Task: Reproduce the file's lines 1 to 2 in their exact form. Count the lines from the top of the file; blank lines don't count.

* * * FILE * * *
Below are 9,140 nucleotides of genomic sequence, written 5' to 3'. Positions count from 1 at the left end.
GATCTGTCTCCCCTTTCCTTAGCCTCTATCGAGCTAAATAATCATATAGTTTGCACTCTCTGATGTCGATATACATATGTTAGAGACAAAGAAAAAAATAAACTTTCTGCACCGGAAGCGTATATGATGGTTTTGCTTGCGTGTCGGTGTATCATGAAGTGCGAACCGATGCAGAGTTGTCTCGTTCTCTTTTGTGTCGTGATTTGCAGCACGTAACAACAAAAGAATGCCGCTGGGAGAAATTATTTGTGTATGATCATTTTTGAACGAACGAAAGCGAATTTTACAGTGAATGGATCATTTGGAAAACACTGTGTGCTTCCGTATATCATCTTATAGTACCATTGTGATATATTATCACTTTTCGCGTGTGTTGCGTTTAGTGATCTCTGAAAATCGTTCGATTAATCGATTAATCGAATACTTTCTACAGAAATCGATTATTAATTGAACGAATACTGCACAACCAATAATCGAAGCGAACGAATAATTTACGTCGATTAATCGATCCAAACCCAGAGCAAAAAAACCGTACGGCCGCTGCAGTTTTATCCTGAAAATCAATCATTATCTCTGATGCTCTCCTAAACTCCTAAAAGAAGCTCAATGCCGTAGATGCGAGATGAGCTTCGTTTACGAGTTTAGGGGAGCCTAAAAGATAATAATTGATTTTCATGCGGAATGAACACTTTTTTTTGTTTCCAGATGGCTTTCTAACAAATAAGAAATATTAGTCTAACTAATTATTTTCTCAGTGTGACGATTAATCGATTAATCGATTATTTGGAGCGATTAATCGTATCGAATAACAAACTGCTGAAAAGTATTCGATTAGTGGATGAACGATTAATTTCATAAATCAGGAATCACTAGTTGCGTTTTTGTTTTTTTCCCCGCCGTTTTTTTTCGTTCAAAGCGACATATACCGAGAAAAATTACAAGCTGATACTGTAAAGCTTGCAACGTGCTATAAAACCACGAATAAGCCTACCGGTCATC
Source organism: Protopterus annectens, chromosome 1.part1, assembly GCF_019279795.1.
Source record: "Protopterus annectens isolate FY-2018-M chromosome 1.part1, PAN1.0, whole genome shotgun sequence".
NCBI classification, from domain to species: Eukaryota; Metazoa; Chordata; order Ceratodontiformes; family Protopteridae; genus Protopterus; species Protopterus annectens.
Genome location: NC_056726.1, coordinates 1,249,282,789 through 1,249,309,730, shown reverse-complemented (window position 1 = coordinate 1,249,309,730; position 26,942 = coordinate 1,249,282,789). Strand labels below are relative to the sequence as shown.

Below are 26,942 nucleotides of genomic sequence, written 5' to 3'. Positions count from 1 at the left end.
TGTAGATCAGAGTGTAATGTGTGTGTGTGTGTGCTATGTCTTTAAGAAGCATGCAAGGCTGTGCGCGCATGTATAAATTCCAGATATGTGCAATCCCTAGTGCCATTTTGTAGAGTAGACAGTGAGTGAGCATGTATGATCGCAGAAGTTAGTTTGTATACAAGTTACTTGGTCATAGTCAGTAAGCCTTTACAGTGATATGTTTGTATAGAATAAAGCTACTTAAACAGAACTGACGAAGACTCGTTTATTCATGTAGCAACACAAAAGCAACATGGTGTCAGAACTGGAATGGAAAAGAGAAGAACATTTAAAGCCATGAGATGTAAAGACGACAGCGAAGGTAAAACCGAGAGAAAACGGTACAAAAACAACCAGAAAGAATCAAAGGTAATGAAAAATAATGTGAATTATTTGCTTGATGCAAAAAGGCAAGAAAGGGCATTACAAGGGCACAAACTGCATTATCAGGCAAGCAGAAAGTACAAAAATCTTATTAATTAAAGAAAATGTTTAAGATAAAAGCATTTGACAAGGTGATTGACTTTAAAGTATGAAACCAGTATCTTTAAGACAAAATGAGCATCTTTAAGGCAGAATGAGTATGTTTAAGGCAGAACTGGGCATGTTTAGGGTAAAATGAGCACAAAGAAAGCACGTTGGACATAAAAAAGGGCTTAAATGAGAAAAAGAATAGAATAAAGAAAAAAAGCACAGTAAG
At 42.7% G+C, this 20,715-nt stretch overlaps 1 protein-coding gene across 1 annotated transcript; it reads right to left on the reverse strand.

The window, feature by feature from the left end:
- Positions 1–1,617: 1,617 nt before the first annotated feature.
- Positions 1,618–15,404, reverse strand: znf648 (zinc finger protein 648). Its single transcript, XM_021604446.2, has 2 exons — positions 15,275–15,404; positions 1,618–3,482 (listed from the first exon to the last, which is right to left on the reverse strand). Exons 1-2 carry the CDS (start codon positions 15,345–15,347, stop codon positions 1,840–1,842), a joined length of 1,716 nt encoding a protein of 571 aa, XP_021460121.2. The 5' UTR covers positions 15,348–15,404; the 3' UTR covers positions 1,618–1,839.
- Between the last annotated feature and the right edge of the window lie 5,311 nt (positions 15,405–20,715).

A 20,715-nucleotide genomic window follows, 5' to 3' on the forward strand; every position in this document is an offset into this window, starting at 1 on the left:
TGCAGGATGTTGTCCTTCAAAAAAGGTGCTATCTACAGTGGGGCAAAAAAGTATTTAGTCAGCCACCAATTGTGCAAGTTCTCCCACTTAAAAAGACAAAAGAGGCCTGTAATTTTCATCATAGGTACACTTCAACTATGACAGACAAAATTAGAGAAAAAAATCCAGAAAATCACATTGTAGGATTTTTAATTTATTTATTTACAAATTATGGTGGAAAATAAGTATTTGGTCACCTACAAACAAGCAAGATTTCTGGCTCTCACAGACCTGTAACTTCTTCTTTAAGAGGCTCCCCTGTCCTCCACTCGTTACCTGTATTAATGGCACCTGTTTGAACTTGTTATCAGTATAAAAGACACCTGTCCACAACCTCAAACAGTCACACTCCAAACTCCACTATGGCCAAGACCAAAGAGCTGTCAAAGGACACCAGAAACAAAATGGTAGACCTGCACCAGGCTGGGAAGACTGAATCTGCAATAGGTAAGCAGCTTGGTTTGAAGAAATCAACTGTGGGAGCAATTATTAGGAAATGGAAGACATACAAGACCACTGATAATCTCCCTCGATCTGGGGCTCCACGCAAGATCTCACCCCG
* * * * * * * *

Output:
Below are 9,140 nucleotides of genomic sequence, written 5' to 3'. Positions count from 1 at the left end.
GATCTGTCTCCCCTTTCCTTAGCCTCTATCGAGCTAAATAATCATATAGTTTGCACTCTCTGATGTCGATATACATATGTTAGAGACAAAGAAAAAAATAAACTTTCTGCACCGGAAGCGTATATGATGGTTTTGCTTGCGTGTCGGTGTATCATGAAGTGCGAACCGATGCAGAGTTGTCTCGTTCTCTTTTGTGTCGTGATTTGCAGCACGTAACAACAAAAGAATGCCGCTGGGAGAAATTATTTGTGTATGATCATTTTTGAACGAACGAAAGCGAATTTTACAGTGAATGGATCATTTGGAAAACACTGTGTGCTTCCGTATATCATCTTATAGTACCATTGTGATATATTATCACTTTTCGCGTGTGTTGCGTTTAGTGATCTCTGAAAATCGTTCGATTAATCGATTAATCGAATACTTTCTACAGAAATCGATTATTAATTGAACGAATACTGCACAACCAATAATCGAAGCGAACGAATAATTTACGTCGATTAATCGATCCAAACCCAGAGCAAAAAAACCGTACGGCCGCTGCAGTTTTATCCTGAAAATCAATCATTATCTCTGATGCTCTCCTAAACTCCTAAAAGAAGCTCAATGCCGTAGATGCGAGATGAGCTTCGTTTACGAGTTTAGGGGAGCCTAAAAGATAATAATTGATTTTCATGCGGAATGAACACTTTTTTTTGTTTCCAGATGGCTTTCTAACAAATAAGAAATATTAGTCTAACTAATTATTTTCTCAGTGTGACGATTAATCGATTAATCGATTATTTGGAGCGATTAATCGTATCGAATAACAAACTGCTGAAAAGTATTCGATTAGTGGATGAACGATTAATTTCATAAATCAGGAATCACTAGTTGCGTTTTTGTTTTTTTCCCCGCCGTTTTTTTTCGTTCAAAGCGACATATACCGAGAAAAATTACAAGCTGATACTGTAAAGCTTGCAACGTGCTATAAAACCACGAATAAGCCTACCGGTCATC